Despite the decline, this is still a pitcher who led the league in WHIP and has three straight 200-strikeout campaigns before turning 30, and that kind of hurler just does not grow on trees. While the Orioles will probably receive a one-and-done contribution from Burnes, the rest of baseball will be watching closely to determine the kind of contract offers to present in the winter. Even with only three true years of MLB stability, the lack of innings on his arm may make him even more attractive for a franchise that wishes to land him long-term. If Burnes finds a way to recoup some of his Cy Young magic, it would not be surprising to see him approach Gerrit Cole money.
#1 – Juan Soto
Juan Soto has been an object of fascination in baseball for a long time. He debuted at age 19 and was a key component of a World Series champion by the next season. He has drawn comparisons to Ted Williams and has become one of the most recognizable players in the sport. He also has been labeled somewhat of a bust after his lack of team success in San Diego, despite coming off a .930 OPS and leading the league in walks for three straight seasons. To make matters more interesting, he has just been traded to the Yankees, where he will have the chance to showcase his talents on the biggest stage, right before becoming a 26-year-old free agent.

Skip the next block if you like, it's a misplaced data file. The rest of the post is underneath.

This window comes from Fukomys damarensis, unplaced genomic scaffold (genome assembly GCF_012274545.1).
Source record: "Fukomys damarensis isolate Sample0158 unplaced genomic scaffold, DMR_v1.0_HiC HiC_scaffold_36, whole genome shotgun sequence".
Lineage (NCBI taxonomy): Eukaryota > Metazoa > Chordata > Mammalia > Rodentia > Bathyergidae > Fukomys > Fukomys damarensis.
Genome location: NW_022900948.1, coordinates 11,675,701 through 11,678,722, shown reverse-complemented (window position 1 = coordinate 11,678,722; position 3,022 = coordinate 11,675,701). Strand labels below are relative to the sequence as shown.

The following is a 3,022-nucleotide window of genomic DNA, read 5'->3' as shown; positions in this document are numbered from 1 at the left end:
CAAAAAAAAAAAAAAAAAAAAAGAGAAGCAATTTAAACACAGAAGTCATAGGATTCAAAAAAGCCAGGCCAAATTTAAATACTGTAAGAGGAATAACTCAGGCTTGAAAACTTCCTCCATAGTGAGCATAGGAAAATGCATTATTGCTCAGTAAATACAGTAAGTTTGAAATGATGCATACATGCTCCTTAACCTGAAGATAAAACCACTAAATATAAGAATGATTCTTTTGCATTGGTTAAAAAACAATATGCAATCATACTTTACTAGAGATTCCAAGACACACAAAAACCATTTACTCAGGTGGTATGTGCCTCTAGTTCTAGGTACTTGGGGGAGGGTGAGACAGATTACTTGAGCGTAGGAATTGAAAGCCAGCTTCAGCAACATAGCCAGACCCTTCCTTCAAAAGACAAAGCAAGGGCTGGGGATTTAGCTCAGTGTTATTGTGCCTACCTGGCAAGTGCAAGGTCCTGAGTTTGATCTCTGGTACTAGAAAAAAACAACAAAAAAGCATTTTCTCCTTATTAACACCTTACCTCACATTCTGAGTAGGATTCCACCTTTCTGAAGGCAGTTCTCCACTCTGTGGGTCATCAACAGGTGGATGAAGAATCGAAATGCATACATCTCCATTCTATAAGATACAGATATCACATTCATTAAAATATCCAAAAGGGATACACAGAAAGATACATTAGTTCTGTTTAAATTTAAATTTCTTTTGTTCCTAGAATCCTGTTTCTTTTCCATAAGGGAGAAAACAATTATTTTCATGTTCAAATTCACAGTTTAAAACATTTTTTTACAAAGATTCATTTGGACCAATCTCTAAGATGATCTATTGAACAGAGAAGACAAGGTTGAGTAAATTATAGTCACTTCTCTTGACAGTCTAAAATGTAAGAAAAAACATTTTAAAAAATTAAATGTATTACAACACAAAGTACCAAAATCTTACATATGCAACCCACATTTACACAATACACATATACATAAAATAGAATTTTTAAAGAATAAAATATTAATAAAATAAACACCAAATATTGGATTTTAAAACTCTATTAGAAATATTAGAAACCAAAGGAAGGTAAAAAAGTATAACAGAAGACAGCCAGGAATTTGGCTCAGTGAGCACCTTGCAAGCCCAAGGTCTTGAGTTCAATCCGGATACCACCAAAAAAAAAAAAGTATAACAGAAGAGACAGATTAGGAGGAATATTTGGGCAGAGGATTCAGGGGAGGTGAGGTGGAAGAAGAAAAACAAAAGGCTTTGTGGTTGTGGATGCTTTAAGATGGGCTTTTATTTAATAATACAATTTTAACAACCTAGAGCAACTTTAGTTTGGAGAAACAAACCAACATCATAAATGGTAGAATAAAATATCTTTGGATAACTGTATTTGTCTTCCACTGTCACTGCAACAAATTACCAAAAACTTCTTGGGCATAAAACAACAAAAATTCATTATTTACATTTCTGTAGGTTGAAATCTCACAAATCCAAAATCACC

The chance to add a generational player like Soto is small, as it is likely that even the most penny-pinching franchises would love to add him and make him their poster boy. The difference between Soto and the other free agents is that he will offer teams the chance to sign him for most of his prime years, and by this point it is safe to say that a 10-year deal would be the base negotiating point. While a subpar season may make the Yankees hesitate, the most likely scenario is that they have no choice but to throw all their money at him and hope that he provides a career worthy of Monument Park. If he manages to hit the open market, expect an Ohtani-like frenzy that dominates the fall and winter.